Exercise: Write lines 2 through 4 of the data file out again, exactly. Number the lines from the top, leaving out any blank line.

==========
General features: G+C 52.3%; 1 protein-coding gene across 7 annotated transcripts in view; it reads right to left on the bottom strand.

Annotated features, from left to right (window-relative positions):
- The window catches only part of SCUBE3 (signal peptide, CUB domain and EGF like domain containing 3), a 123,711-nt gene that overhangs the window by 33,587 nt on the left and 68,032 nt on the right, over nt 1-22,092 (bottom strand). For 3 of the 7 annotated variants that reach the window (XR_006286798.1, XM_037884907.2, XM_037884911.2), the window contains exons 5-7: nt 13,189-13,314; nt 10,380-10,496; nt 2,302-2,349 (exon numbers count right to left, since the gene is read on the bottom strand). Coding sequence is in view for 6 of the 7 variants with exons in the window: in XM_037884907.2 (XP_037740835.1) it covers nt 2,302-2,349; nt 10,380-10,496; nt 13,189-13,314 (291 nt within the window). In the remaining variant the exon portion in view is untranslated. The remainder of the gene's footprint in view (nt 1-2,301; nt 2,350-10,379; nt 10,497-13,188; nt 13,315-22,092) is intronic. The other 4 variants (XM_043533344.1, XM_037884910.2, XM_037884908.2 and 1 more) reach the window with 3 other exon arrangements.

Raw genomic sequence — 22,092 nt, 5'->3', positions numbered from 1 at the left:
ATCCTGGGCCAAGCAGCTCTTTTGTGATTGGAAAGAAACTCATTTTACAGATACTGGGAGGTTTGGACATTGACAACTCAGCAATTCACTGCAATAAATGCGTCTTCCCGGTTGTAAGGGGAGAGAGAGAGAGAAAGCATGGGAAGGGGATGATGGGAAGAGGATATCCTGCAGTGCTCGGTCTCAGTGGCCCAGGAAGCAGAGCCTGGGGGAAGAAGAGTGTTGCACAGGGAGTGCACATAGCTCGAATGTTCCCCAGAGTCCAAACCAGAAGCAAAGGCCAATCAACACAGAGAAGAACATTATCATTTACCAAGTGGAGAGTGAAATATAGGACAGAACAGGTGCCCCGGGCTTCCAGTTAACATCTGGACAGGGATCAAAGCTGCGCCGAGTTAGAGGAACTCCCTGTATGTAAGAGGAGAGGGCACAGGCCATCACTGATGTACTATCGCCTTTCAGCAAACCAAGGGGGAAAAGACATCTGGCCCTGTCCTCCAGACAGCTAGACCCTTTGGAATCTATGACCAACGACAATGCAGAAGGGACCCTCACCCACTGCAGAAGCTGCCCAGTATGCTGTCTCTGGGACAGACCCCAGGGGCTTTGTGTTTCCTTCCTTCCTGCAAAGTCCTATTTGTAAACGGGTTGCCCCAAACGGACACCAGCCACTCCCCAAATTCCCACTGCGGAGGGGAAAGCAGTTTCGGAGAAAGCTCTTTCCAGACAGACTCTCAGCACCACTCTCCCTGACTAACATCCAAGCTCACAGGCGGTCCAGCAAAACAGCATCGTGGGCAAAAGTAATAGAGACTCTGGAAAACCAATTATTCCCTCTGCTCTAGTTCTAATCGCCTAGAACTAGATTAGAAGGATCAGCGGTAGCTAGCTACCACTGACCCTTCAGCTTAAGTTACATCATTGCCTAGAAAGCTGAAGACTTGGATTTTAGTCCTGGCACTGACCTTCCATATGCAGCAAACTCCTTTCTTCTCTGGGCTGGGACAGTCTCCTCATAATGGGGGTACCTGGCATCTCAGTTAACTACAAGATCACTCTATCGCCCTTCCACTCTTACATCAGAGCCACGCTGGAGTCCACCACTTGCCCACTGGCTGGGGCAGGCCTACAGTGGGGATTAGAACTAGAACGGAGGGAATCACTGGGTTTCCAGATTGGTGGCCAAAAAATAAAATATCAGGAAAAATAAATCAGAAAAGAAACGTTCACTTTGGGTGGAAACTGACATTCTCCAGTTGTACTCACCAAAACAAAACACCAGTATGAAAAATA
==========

Annotated features, from left to right (window-relative positions):
- The window catches only part of SCUBE3 (signal peptide, CUB domain and EGF like domain containing 3), a 123,711-nt gene that overhangs the window by 33,587 nt on the left and 68,032 nt on the right, over nt 1-22,092 (bottom strand). For 3 of the 7 annotated variants that reach the window (XR_006286798.1, XM_037884907.2, XM_037884911.2), the window contains exons 5-7: nt 13,189-13,314; nt 10,380-10,496; nt 2,302-2,349 (exon numbers count right to left, since the gene is read on the bottom strand). Coding sequence is in view for 6 of the 7 variants with exons in the window: in XM_037884907.2 (XP_037740835.1) it covers nt 2,302-2,349; nt 10,380-10,496; nt 13,189-13,314 (291 nt within the window). In the remaining variant the exon portion in view is untranslated. The remainder of the gene's footprint in view (nt 1-2,301; nt 2,350-10,379; nt 10,497-13,188; nt 13,315-22,092) is intronic. The other 4 variants (XM_043533344.1, XM_037884910.2, XM_037884908.2 and 1 more) reach the window with 3 other exon arrangements.

Raw genomic sequence — 22,092 nt, 5'->3', positions numbered from 1 at the left: